The Australian Government admitted this month it pays contractors to monitor the online activities of environmental activists. It sparked predictable claims about spying and a so-called “police state,” yet is this a genuine privacy concern or a politically-motivated attack on a legitimate procedure commonly used around the world? And what does it mean for communicators and issue managers?
Documents released under Freedom of Information reveal the Australian federal police are continually monitoring anti-coal mining climate activists and other environmental groups, mainly through their websites, blogs, Facebook and Twitter, to provide warning and analysis of protest action. This followed increased government concern about “issues-motivated activism” and the possibility of unlawful activity disrupting critical energy infrastructure sites.
Australian Greens Leader Bob Brown promptly launched an attack on what he called “spying on conservation groups” and an attempt to “criminalise political protest.” It might all be just a typical holiday season news media beat-up. But emotive allegations about spying threaten the legitimacy of open-source monitoring which is an important part of issue and crisis management.
Every organization potentially facing activist opposition can and should use appropriate means to better understand its critics, their plans and their agenda. Indeed, an effective issue manager would be failing in their duty not to be aware of relevant information which is publicly available. The challenge is how that information is obtained and what use is made of it.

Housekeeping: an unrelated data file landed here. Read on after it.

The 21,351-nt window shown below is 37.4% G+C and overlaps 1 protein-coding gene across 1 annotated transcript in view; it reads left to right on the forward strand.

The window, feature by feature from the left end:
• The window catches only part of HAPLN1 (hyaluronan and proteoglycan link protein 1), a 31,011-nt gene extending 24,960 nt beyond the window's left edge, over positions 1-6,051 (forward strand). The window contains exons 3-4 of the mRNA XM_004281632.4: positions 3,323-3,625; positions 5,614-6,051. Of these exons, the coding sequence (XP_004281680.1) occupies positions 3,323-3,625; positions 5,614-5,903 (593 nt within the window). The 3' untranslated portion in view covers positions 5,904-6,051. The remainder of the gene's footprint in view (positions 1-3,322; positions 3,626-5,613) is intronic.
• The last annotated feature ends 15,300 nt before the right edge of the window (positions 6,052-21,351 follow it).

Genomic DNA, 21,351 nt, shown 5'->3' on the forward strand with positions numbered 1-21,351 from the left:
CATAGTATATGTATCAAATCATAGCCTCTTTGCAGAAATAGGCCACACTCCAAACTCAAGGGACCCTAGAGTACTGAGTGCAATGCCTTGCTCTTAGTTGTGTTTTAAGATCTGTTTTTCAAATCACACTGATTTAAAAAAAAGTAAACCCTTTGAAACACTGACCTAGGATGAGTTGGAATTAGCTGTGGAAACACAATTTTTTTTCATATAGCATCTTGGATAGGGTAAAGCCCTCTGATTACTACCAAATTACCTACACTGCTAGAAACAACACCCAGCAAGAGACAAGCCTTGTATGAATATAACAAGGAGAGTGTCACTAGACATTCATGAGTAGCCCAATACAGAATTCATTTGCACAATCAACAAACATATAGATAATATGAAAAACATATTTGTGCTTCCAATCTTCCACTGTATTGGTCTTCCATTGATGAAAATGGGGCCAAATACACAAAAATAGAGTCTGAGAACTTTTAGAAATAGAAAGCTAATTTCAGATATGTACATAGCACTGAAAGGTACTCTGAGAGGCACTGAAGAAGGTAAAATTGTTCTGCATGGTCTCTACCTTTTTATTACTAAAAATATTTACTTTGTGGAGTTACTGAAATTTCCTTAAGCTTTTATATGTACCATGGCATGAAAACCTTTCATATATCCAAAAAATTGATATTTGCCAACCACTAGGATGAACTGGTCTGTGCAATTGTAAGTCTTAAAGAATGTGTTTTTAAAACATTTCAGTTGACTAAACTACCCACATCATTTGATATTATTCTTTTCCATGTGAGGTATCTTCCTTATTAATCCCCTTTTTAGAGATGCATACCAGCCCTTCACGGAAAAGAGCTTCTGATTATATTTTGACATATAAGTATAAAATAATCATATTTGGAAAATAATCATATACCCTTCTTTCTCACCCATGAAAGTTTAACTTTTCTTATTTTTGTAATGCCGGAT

The Australian Government disclosed it uses Melbourne intelligence contractor National Open Source Intelligence Centre, whose website says they “specialise in public order intelligence, transnational threat awareness and crime intelligence support.” The company Director told The Age: “Our analysts essentially perform a role no different to a researcher employed at a library – that is, exploring the internet for specific information or general interest items.” And he emphasised that no information is collected unlawfully or obtained at its source by clandestine or covert means.
The suggestion is that it’s no different from outsourcing media monitoring to free up internal resources. But it IS different and it exposes organizations to both real and manufactured outrage. Activists remember very well two notorious incidents in the 1990s – when the McDonalds UK Head of Security hired up to nine detectives to infiltrate a tiny London protest group involved in the famous McLibel case; and the Dutch corporate spy Paul Oosterbeek, who reportedly infiltrated 30 activist groups over eight years and persuaded them to “recycle” their waste paper, which he delivered to his bosses to scour for secrets.
Today the Internet has revolutionised and greatly simplified intelligence gathering. The only really safe option is to stay “off the grid” – with no mobile phone or internet – which supposedly helped Osama Bin Ladin remain hidden for ten years. But for most activist groups that’s impossible. The internet and social media are the essential tools which have helped level the playing field and provide them with the capacity to drive the issue agenda.
For corporate communicators and issue managers this month’s “spying” controversy is a reminder of how legitimate cyber-monitoring has increasingly complex implications. If misunderstood or misrepresented it can seriously damage reputations and inhibit freedom to manage issues. The question to ask is not just can we do it, and is it legal and ethical, but how might it be perceived and is that something we can live with?